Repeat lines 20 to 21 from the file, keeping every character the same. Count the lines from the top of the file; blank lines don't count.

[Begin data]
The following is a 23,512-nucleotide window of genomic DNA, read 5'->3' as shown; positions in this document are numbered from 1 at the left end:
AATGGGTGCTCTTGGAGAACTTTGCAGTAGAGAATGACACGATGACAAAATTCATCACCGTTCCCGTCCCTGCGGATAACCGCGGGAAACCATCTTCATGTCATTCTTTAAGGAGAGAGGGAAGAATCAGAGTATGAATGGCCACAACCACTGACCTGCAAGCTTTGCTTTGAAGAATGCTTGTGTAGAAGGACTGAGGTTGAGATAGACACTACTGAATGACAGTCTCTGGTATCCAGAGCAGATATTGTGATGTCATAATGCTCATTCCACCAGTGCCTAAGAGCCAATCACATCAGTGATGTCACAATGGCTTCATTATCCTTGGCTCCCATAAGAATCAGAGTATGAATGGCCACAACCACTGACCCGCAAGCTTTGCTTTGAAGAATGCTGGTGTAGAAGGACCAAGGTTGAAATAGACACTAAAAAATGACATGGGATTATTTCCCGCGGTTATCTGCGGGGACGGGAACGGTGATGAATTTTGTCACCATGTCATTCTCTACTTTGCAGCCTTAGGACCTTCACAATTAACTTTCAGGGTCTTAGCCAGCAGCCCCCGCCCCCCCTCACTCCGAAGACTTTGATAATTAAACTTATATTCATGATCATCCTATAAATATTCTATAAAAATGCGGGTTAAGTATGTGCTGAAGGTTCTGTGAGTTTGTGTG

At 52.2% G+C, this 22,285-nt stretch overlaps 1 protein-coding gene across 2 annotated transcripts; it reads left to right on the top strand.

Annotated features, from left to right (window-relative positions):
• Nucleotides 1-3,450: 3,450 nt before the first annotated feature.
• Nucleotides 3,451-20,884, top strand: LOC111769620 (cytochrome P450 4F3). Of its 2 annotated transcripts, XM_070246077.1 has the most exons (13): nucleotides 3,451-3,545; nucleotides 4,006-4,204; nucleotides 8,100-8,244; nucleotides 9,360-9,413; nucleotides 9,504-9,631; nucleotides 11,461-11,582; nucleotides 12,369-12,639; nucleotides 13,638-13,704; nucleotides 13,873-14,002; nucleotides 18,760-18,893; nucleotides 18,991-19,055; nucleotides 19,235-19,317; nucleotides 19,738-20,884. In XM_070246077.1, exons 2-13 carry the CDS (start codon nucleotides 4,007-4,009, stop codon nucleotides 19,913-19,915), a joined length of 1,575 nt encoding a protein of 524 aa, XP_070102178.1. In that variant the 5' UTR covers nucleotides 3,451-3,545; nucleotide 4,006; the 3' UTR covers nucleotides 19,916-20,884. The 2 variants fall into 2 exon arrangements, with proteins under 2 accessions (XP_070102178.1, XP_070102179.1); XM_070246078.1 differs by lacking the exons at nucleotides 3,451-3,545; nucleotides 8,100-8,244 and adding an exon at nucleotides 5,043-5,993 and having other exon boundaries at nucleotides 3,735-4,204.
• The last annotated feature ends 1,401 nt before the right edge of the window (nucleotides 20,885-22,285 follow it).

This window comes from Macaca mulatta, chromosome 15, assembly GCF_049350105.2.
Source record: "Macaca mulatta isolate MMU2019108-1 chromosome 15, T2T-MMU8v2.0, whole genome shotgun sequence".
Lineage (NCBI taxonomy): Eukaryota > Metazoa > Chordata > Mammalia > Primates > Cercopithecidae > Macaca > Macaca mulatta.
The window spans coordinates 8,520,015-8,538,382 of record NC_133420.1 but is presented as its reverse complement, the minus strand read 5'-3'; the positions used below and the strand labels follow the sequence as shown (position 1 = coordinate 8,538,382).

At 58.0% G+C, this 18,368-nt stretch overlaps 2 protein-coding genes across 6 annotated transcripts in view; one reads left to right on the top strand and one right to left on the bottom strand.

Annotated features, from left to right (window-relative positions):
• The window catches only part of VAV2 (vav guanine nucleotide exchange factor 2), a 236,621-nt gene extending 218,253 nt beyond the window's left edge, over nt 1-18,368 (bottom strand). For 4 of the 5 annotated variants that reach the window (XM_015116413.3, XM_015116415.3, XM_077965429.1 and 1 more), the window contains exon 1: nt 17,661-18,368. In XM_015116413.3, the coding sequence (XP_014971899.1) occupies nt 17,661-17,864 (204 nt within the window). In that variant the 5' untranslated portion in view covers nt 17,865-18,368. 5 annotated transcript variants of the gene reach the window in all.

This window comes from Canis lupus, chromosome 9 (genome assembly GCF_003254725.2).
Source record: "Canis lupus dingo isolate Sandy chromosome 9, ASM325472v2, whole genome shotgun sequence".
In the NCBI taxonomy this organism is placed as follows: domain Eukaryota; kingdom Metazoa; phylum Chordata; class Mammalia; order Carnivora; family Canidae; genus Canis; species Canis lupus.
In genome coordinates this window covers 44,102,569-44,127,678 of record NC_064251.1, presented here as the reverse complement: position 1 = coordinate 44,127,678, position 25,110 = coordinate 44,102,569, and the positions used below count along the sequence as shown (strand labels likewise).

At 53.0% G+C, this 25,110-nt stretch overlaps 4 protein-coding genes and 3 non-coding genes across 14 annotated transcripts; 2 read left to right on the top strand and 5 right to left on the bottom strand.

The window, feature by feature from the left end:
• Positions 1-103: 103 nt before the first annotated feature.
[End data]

The window, feature by feature from the left end:
• Positions 1-103: 103 nt before the first annotated feature.